And, of course, there’s Glenn Greenwald:
1) I support the activists' breaking into FBI & "stealing" its docs; 2) I prefer COINTELPRO remained concealed: those are the 2 real options
— Glenn Greenwald (@ggreenwald) January 7, 2014
Has a single Dem NSA-defender/Snowden-critic attacked FBI activists for stealing docs, committing felonies, leaking classified material etc?
— Glenn Greenwald (@ggreenwald) January 7, 2014
Oh, the delusions of grandeur.
What Greenwald and his supporters don’t get is that there’s a very clear distinction between what’s illegal/unconstitutional (COINTELPRO) and what’s being carefully and cleverly exaggerated to appear equally as illegal/unconstitutional. This blurring of the line between COINTELPRO and the Snowden revelations only serves to diminish the sheer awfulness of COINTELPRO, and it insults those Americans who suffered under it. It’s not unlike a foolish, ill-conceived comparison between, say, President Obama and George Zimmerman, or al-Qaida terrorist Anwar Al-Awlaki and Trayvon Martin. Where have we heard that nonsense before?
Indeed, the Snowden documents themselves prove that a handful of illegal, and occasionally inadvertent activities at NSA were caught and weeded out internally by both NSA and FISA oversight. Whether it was LOVEINT (a few rogue NSA analysts spying on ex-spouses) or an NSA operation that was stopped by FISA Judge John Bates (the Bates ruling, by the way, was attained legally by the EFF), these infractions were relatively minor compared with the widespread abuses by intelligence agencies from World War II through the early 1970s.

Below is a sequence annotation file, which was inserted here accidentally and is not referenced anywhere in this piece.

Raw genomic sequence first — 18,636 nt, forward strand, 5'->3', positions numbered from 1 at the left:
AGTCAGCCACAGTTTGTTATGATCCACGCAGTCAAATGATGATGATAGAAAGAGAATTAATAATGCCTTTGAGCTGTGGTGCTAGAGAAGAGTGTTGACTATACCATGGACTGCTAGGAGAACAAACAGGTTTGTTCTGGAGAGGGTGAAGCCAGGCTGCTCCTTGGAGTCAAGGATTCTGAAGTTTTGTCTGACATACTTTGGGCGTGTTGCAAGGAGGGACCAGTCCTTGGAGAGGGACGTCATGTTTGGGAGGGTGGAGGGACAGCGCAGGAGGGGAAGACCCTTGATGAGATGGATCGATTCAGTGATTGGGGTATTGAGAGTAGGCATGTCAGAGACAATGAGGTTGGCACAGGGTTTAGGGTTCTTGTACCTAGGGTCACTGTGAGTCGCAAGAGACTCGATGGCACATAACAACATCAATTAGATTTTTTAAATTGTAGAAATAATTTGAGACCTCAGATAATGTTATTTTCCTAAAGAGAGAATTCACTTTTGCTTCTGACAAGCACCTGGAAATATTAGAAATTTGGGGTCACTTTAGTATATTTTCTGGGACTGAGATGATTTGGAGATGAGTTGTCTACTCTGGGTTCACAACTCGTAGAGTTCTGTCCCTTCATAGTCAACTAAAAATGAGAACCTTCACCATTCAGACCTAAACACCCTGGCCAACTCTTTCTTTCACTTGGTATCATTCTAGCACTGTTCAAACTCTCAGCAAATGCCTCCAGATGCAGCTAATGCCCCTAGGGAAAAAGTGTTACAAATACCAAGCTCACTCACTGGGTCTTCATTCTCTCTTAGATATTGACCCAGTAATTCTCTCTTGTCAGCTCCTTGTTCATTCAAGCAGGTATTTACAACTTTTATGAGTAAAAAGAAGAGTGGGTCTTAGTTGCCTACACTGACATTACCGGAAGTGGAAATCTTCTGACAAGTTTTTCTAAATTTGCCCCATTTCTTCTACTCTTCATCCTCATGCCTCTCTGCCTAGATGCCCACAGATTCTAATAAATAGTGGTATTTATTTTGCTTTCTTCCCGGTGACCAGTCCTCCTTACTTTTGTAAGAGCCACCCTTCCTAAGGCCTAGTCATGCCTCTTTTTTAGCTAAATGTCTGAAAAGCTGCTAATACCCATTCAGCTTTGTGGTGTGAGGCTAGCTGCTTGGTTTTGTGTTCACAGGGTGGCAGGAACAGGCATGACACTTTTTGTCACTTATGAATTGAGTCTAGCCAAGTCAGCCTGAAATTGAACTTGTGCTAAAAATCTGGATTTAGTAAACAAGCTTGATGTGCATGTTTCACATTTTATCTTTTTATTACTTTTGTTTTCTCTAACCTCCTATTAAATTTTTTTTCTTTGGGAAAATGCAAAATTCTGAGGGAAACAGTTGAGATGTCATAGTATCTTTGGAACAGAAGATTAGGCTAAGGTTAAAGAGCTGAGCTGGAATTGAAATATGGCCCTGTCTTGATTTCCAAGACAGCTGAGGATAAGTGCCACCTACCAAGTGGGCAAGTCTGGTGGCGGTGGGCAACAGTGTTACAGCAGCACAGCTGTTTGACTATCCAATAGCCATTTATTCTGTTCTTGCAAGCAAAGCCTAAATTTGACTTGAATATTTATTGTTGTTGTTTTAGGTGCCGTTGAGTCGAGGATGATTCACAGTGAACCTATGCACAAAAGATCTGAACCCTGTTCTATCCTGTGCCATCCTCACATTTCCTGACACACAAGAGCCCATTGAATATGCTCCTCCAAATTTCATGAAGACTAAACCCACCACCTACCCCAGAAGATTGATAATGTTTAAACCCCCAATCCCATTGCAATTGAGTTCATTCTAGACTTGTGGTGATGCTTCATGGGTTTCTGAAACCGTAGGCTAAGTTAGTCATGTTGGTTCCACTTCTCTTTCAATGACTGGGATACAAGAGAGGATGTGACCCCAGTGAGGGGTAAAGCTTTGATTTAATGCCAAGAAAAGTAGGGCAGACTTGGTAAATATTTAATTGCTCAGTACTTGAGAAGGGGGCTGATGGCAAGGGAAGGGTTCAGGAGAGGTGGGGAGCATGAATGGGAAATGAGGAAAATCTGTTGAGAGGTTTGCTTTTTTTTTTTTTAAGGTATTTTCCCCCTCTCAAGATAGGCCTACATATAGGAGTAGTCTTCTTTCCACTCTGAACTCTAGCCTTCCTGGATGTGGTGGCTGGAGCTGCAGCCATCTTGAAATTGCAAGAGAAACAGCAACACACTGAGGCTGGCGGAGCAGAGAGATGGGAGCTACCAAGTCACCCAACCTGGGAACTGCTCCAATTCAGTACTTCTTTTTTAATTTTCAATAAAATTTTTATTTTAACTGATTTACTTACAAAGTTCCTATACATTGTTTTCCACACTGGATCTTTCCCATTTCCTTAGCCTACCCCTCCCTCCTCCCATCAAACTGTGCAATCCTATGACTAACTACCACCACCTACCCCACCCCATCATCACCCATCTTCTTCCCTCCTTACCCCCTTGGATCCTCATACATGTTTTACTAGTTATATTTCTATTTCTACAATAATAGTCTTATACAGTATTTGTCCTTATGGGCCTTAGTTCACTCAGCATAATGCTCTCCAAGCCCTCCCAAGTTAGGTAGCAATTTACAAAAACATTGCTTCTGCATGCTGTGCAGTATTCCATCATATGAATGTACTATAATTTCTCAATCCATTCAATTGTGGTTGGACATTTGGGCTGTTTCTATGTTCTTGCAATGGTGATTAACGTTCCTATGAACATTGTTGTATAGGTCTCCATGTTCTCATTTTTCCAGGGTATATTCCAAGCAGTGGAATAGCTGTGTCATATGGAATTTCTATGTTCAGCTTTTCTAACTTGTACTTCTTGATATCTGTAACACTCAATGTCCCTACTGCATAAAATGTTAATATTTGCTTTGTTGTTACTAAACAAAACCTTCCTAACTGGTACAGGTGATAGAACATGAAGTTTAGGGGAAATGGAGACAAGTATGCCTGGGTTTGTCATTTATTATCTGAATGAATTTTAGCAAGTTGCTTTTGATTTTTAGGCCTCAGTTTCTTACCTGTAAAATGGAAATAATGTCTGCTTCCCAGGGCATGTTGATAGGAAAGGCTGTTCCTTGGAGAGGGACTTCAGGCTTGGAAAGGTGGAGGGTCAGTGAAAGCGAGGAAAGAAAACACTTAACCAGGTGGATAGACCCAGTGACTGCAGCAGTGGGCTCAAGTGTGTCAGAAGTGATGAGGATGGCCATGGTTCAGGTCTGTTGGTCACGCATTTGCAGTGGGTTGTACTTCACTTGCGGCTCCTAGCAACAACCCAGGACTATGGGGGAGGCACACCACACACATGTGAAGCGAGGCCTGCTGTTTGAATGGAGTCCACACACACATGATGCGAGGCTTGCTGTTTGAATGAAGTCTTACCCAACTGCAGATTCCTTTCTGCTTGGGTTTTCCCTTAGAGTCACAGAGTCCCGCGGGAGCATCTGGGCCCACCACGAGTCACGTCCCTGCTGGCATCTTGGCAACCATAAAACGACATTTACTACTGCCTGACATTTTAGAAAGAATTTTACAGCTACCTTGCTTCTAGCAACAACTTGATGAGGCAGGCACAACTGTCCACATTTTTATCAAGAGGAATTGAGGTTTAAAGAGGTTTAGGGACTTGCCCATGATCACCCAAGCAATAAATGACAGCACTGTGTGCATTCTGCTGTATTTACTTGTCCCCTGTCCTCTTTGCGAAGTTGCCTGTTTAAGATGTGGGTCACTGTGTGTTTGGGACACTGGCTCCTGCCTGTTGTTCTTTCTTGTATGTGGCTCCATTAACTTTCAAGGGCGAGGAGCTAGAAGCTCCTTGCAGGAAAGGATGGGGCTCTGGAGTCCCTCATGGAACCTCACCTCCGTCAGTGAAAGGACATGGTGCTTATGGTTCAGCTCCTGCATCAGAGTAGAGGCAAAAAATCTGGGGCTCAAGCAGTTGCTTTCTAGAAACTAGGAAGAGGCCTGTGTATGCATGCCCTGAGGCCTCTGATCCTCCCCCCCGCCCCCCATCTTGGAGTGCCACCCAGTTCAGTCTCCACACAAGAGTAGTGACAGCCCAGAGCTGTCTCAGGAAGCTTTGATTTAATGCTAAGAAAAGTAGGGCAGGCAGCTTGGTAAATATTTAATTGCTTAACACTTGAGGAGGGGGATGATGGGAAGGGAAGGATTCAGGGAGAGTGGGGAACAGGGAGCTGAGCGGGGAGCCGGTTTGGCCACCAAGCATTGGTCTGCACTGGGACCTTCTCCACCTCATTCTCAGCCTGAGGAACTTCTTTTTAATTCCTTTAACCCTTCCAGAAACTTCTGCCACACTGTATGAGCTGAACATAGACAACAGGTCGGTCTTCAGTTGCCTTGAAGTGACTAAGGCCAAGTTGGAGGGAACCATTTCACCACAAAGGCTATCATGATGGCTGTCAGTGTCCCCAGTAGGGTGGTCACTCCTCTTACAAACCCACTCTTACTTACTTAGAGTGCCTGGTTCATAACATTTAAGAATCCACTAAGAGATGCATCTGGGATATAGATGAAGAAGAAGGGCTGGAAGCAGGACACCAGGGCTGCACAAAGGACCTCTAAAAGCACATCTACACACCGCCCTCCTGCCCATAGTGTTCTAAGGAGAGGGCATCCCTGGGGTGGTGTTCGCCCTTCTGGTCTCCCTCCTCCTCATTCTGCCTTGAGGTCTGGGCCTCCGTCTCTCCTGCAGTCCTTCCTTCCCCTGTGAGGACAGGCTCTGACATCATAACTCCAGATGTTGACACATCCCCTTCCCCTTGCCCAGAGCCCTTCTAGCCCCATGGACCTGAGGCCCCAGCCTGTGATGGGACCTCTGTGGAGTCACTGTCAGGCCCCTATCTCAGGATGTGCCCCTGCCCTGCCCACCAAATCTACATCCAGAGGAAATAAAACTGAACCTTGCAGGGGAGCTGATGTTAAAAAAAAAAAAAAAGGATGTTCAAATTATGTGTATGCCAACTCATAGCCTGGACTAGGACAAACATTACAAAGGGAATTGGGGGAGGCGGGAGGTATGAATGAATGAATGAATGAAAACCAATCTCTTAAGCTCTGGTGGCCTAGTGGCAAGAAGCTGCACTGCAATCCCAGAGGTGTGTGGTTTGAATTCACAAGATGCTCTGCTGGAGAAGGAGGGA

As desperately as Snowden and Greenwald would like to convince us that metadata collection under the supervision of federal judges, as well as other post-Church, post-FISA, post-FISA Amendments Act layers of regulation and oversight, cumulatively amounts to literally “watching everything we do,” it’s simply not the truth. But it was for MLK. (It’s also worth noting that the COINTELPRO burglars didn’t awkwardly and dramatically run off to the (then) Soviet Union, nor were they housed under the protection of a KGB lawyer, as Snowden is at this very moment.)
Perhaps one of these days, NSA or another agency will again overstep its mandate, as it did under the post-9/11 Bush years when the administration allowed NSA to circumvent the FISA Court. When evidence of such wrongdoing arises, those directly involved should ideally be held accountable and the program in question discontinued. Until then, speculating about what could happen, just because it’s happened in the past, is nothing more than an exercise in chasing ghosts.
And if there’s evidence of unpunished crimes contained within the Snowden documents revealing COINTELPRO-level trespasses against the Constitution, we deserve to know. But no such evidence has been revealed. Until that day comes, let’s cut the crap and take a realistic view of the Snowden revelations, rather than amplifying them into something they’re clearly not.